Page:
Asbury called camp meetings “fishing with a large net.”

This entry is part 53 of 118 in the series Diagnosis, Dialogue, Decision: A DMin Project

Methodism has continually adopted new methods as expediency provides them. The camp meeting shaped prairie Methodism. Asbury called camp meetings “fishing with a large net.”[1] It is hard to imagine in this century the human hunger for socialization and activity which the camp meeting fulfilled in the prairie environment. When Alexis De Tocqueville asked a Detroit man in 1831 if religion had reached that “half peopled” area, he replied:

Almost every summer, it is true, some Methodist preachers come to make a tour of the new settlements. The noise of their arrival spreads with unbelievable rapidity from cabin to cabin – it’s the great news of the day. At the date set, the immigrant, his wife, and children set out by scarcely cleared forest trails toward the indicated meeting place. They come from fifty miles around. It’s not in a church that the faithful gather but in the open air under the forest foliage. A pulpit of badly squared logs, great trees felled for seats, such are the ornaments of this rustic temple. The pioneers and their families camp in the surrounding woods. It’s there that, during three days and three nights, the crowd gives itself over to almost uninterrupted religious exercises. You must see with what ardor these men surrender themselves to prayer, with what attention they listen to the solemn voice of the preacher. It’s in the wilderness that people show themselves almost starved for religion.[2]





[1] The quote is a selection from David O. Kueker’s Fuller Seminary Doctor of Ministry project submitted in September, 2007, entitled Diagnosis, Dialogue, and Decision: A Threefold Process of Revitalization For the Illinois Great Rivers Conference.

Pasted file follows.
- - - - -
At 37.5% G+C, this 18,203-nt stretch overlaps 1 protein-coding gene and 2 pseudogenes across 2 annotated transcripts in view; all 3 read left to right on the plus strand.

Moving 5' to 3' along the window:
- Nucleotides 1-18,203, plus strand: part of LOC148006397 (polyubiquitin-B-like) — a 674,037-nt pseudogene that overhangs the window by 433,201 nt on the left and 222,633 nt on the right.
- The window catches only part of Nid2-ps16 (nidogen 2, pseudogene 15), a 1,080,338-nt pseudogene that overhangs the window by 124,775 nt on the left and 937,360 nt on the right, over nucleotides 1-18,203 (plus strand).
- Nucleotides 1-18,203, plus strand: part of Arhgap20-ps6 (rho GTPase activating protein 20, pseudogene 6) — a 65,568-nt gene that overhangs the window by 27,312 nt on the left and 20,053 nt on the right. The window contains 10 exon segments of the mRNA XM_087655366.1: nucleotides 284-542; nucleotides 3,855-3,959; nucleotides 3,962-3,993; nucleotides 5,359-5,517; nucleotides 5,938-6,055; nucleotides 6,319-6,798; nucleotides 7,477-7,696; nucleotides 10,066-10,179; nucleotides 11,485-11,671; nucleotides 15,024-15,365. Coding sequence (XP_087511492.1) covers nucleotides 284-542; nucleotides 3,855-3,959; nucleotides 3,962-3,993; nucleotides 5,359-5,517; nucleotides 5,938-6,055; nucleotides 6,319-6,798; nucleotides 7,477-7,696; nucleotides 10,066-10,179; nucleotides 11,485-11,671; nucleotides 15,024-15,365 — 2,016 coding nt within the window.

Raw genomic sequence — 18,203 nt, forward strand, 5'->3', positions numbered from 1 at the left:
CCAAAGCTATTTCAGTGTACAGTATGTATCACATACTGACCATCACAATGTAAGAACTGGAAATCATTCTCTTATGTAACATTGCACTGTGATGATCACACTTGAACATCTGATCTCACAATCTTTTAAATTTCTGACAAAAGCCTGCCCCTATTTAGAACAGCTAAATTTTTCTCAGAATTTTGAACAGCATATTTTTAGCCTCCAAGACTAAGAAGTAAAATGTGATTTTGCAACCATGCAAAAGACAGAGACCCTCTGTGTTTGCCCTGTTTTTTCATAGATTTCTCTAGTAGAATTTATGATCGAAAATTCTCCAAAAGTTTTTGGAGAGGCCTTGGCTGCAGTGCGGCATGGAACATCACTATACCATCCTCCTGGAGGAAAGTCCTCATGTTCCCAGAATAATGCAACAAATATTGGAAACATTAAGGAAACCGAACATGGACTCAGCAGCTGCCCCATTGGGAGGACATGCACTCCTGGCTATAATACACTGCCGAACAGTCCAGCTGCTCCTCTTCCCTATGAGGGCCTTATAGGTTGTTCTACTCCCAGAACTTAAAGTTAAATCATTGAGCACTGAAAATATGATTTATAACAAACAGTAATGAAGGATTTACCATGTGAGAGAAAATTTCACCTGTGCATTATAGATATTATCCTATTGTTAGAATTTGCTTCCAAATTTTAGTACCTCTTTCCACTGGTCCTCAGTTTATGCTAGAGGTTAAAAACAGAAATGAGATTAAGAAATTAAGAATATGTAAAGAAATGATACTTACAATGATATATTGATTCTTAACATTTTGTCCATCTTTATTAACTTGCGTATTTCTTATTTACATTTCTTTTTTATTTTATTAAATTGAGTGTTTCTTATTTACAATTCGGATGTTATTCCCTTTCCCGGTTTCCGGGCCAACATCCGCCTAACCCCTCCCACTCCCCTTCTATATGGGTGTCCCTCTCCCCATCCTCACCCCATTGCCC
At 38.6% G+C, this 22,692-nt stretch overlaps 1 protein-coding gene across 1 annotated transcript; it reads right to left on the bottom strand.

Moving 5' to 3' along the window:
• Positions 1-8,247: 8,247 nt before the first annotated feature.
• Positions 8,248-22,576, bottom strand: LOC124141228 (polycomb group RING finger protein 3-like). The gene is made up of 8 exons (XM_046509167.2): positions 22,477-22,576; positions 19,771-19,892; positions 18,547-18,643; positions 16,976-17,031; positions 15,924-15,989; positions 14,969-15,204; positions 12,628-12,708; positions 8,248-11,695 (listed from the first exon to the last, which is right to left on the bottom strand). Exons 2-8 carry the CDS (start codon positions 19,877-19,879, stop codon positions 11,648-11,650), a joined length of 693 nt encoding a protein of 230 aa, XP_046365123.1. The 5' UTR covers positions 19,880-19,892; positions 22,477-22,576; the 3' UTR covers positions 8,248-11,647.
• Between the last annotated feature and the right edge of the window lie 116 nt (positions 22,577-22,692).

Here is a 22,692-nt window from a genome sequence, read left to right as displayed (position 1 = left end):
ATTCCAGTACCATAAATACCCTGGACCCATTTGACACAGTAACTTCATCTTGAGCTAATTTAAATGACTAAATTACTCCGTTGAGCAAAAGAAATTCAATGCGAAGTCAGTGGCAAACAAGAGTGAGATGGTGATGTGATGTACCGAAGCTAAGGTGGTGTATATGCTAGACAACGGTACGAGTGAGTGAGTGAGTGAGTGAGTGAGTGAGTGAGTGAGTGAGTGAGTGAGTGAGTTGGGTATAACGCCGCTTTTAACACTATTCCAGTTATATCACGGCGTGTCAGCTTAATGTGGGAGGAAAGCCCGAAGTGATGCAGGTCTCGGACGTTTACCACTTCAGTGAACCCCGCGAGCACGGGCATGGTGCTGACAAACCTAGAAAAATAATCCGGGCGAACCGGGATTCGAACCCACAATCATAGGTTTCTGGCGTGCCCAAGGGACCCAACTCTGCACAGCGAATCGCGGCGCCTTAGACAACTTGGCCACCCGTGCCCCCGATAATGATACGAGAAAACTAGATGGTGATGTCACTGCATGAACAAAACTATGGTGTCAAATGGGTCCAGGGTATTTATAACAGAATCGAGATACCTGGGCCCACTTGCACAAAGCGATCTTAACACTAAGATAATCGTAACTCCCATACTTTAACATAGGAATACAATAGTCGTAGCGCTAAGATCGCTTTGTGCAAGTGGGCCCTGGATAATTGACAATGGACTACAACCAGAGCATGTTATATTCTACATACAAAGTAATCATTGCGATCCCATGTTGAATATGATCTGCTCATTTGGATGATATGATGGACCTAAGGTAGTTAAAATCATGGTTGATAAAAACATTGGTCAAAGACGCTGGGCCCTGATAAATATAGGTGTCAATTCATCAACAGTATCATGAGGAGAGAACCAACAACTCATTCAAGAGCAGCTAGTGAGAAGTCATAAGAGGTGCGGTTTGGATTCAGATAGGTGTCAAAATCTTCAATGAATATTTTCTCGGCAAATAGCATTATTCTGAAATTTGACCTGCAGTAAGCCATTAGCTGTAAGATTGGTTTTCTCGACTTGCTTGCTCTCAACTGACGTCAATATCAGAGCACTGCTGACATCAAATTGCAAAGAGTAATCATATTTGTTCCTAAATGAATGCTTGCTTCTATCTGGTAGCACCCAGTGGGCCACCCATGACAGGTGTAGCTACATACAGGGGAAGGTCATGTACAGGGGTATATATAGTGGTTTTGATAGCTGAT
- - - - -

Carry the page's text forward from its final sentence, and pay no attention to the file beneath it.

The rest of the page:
It is shared here in recognition of its 12th Anniversary along with comments to update and provide perspective on the material. The original project was a Training Manual/Study Guide of three Seminars supported by three chapters of research and an Introduction. The material is available for download at In 2009 it was provided for purchase as a softcover book entitled Designing Discipleship Systems: Christian Disciple Making For Any Size Church, Any Theology through

[2][3] [4][5] [6][7] [8]

All Scripture quotations are from the Revised Standard Version of the Bible, copyright © 1946, 1952, and 1971 National Council of the Churches of Christ in the United States of America. Used by permission. All rights reserved. Please review the page How and Why We Use Quotes.

[1]Russell E. Richey, “From Quarterly to Camp Meeting: A Reconsideration of Early American Methodism,” Methodist History 23, no. 1 (July 1985): 202.

[2]G. W. Pierson, “Tocqueville and Beaumont in America,” quoted in Johnson, Frontier Camp Meeting, 231-232.

Series Navigation<< The camp meetings countered rural isolation by combining religious activity in the center of the camp with socializing, courting, barter and recreation on the outer edges.It is an gross oversimplification, however, to say that Methodism on the American frontier went “where the people were.” >>
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